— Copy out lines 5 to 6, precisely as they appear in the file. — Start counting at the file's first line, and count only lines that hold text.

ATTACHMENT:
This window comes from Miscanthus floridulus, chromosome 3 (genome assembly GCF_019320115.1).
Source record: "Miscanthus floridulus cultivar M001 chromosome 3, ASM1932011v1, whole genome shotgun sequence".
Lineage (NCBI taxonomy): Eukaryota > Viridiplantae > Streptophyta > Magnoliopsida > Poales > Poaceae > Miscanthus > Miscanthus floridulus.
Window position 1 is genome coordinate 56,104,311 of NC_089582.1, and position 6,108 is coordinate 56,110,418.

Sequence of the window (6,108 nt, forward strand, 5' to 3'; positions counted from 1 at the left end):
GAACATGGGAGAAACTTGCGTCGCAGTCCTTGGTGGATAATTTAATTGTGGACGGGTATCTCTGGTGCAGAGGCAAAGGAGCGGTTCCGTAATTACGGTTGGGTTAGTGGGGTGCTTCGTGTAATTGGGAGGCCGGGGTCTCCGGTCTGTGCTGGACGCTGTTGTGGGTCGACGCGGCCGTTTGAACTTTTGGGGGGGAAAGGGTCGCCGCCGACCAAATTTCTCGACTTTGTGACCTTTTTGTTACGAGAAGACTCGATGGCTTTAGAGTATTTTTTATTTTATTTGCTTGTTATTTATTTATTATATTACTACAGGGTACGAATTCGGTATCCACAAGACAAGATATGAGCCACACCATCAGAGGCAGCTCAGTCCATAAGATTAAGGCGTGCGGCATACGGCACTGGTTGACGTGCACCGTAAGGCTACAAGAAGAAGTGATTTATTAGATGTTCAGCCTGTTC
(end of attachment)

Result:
Sequence of the window (6,108 nt, forward strand, 5' to 3'; positions counted from 1 at the left end):
GAACATGGGAGAAACTTGCGTCGCAGTCCTTGGTGGATAATTTAATTGTGGACGGGTATCTCTGGTGCAGAGGCAAAGGAGCGGTTCCGTAATTACGGTTGGGTTAGTGGGGTGCTTCGTGTAATTGGGAGGCCGGGGTCTCCGGTCTGTGCTGGACGCTGTTGTGGGTCGACGCGGCCGTTTGAACTTTTGGGGGGGAAAGGGTCGCCGCCGACCAAATTTCTCGACTTTGTGACCTTTTTGTTACGAGAAGACTCGATGGCTTTAGAGTATTTTTTATTTTATTTGCTTGTTATTTATTTATTATATTACTACAGGGTACGAATTCGGTATCCACAAGACAAGATATGAGCCACACCATCAGAGGCAGCTCAGTCCATAAGATTAAGGCGTGCGGCATACGGCACTGGTTGACGTGCACCGTAAGGCTACAAGAAGAAGTGATTTATTAGATGTTCAGCCTGTTC